B. Agency's Opposition
The Agency argues that the Arbitrator's decision was directly responsive to the issue presented and that after applying the law to the facts the Arbitrator determined that the Agency had in fact negotiated in "good faith." Opposition at 3.
The Agency contends that BOP, Lewisburg, 11 FLRA at 639, the case cited by the Arbitrator, is similar to the present case and that the Union's argument that it was improperly applied amounts to nothing more than mere disagreement. Opposition at 5-6. The Agency also argues that none of the negotiability issues now raised by the Union were raised before the Arbitrator and, thus, those issues should be dismissed under 5 C.F.R. § 2429.5. Finally, the Agency argues that the Union failed to raise any concerns over Executive Order 12871 to the Arbitrator and, as such, any argument pertaining to E.O. 12871 raised at this juncture by the Union should also be dismissed. Opposition at 3-4 (citing 5 C.F.R. § 2429.5).
IV. Analysis and Conclusions
A. The Arbitrator Did Not Exceed His Authority
Arbitrators exceed their authority when they fail to resolve an issue submitted to arbitration, resolve an issue not submitted to arbitration, disregard specific limitations on their authority or award relief to those not encompassed within the grievance. See AFGE, Local 1617, 51 FLRA 1645, 1647 (1996).
Here, the issue submitted to arbitration was one involving whether the Agency had negotiated in good faith over a number of impact and implementation proposals submitted by the Union. While the Union argues that it was necessary for the Arbitrator to determine whether its proposals were negotiable under § 7106(b)(1), such determination was not necessary to resolve the issue submitted. In this respect, we note that the Arbitrator found that the issue submitted was resolved when he determined that the Agency had bargained in good faith. Award at 22. After making this determination, the Arbitrator also noted that resolving whether the Union's proposals fell under § 7106(b)(1) was not necessary given his above determination. Id. Accordingly, as the Arbitrator's award is directly responsive to the issue before him and does not fail to resolve an issue submitted to arbitration, resolve an issue not submitted to arbitration, or disregard a specific limitation on his authority, the Union has failed to show that the Arbitrator exceeded his authority by not addressing the § 7106(b)(1) matter. See AFGE, Local 1749, 58 FLRA 459, 461 (2003).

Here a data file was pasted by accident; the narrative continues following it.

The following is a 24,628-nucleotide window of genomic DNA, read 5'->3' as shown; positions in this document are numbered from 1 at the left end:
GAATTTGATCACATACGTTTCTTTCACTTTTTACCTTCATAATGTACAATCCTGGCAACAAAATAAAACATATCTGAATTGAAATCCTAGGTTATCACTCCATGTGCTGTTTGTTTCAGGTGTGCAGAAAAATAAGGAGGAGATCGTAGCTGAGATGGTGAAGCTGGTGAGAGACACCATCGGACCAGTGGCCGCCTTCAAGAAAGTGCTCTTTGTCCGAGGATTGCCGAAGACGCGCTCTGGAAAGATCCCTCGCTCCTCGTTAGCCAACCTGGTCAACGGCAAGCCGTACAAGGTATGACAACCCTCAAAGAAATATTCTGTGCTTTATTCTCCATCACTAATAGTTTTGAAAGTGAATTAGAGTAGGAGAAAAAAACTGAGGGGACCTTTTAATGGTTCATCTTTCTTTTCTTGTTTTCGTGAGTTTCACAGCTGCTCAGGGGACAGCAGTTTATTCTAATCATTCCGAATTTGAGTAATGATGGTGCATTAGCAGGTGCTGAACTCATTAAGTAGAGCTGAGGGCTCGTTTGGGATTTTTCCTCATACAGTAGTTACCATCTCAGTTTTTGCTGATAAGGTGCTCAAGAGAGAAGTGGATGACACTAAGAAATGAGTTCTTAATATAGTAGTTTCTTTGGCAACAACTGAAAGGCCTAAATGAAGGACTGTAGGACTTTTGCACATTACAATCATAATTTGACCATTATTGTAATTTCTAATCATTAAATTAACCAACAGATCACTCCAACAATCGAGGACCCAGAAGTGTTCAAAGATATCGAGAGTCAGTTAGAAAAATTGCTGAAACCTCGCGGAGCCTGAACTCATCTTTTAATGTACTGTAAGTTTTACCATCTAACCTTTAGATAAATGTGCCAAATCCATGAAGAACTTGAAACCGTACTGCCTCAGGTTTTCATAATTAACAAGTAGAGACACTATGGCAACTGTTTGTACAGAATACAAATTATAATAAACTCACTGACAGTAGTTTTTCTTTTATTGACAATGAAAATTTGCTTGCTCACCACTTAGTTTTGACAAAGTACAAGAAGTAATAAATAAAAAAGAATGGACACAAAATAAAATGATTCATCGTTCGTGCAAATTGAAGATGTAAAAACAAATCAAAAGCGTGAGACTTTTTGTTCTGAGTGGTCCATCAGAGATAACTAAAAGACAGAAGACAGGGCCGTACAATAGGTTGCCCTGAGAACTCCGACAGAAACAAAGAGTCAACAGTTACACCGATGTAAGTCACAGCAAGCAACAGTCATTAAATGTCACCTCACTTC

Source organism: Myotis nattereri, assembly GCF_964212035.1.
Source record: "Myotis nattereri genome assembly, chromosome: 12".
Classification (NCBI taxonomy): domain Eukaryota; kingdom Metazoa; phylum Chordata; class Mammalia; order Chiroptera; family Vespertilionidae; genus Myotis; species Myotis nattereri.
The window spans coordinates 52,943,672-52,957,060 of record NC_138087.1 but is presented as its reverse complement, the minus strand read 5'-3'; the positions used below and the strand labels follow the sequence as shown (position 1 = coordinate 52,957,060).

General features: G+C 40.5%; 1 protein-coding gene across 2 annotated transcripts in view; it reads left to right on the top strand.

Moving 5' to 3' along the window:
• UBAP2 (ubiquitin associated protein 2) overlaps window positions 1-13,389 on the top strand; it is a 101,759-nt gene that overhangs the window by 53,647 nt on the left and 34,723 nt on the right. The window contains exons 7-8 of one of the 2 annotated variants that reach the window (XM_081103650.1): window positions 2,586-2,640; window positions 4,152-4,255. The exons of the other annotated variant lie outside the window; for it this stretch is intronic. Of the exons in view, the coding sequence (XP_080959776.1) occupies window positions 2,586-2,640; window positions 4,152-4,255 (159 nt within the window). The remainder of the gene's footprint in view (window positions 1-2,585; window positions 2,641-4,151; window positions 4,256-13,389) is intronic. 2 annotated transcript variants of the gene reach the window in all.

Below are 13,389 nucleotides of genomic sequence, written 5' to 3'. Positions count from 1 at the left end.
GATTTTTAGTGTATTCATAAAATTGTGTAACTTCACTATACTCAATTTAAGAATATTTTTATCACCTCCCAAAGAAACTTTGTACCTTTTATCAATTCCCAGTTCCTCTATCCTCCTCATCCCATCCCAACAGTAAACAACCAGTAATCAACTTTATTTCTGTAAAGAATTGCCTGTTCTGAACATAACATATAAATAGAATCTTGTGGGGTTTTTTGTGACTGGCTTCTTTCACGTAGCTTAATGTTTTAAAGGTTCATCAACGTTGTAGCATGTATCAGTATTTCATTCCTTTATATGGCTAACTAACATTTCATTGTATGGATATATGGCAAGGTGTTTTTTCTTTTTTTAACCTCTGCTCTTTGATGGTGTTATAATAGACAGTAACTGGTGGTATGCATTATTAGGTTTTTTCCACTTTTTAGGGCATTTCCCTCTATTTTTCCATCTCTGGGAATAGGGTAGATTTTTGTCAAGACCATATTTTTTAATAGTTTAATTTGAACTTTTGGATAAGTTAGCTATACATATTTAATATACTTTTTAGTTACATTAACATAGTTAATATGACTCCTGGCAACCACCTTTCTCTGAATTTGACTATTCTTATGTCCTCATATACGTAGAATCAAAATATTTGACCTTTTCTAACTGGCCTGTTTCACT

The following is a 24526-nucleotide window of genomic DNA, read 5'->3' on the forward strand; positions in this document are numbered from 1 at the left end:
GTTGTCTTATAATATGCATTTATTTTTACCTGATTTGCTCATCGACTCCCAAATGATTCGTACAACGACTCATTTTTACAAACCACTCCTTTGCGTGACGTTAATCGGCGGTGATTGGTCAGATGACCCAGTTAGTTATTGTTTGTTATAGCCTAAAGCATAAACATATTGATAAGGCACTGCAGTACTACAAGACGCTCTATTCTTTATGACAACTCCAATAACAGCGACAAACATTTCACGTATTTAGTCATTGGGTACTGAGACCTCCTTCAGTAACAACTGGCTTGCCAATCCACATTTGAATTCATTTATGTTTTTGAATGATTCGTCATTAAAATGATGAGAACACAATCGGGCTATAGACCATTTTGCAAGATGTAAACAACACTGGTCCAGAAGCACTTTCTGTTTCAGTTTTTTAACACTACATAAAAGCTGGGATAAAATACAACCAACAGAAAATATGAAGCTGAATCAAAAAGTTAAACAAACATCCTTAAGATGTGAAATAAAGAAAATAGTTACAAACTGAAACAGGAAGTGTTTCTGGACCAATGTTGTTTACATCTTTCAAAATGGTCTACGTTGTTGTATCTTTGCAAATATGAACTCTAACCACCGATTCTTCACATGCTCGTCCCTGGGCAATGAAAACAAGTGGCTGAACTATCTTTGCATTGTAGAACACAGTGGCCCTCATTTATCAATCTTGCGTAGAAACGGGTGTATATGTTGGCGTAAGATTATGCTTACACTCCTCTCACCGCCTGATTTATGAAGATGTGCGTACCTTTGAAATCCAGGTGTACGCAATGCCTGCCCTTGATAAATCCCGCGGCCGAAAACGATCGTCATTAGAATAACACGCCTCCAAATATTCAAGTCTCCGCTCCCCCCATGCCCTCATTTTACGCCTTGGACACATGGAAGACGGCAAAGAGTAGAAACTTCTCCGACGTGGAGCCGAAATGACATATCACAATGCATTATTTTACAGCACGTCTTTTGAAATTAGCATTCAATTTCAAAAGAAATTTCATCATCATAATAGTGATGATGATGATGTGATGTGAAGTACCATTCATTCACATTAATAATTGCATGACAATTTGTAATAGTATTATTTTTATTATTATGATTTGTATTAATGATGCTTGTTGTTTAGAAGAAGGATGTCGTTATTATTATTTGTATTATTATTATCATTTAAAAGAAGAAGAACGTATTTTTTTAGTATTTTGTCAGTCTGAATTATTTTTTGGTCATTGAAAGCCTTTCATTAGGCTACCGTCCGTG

B. The Award Is Not Contrary to Law
Section 7122(a)(1) of the Statute provides in pertinent part that an arbitration award will be found deficient if it conflicts with any law, rule, or regulation. As the exception involves the award's consistency with law, the question of law raised by the Arbitrator's award and the Agency's exception must be reviewed de novo. NTEU, Chapter 24, 50 FLRA 330, 332 (1995) (citing United States Customs Service v. FLRA, 43 F.3d 682, 686-87 (D.C. Cir. 1994)). In applying a standard of de novo review, the Authority assesses whether the Arbitrator's legal conclusions are consistent with the applicable standard of law, based on the underlying factual findings. See NFFE, Local 1437, 53 FLRA 1703, 1710 (1998). In making that assessment, the Authority defers to the Arbitrator's underlying factual findings. See Id.
We reject the Union's assertion that the award is contrary to law because the Arbitrator misapplied BOP, Lewisburg, 11 FLRA 641. In that decision, the Authority noted that the mere fact that a party was not persuaded to change its position during negotiations did not, in itself, constitute a showing of bad faith. This is consistent with our approach that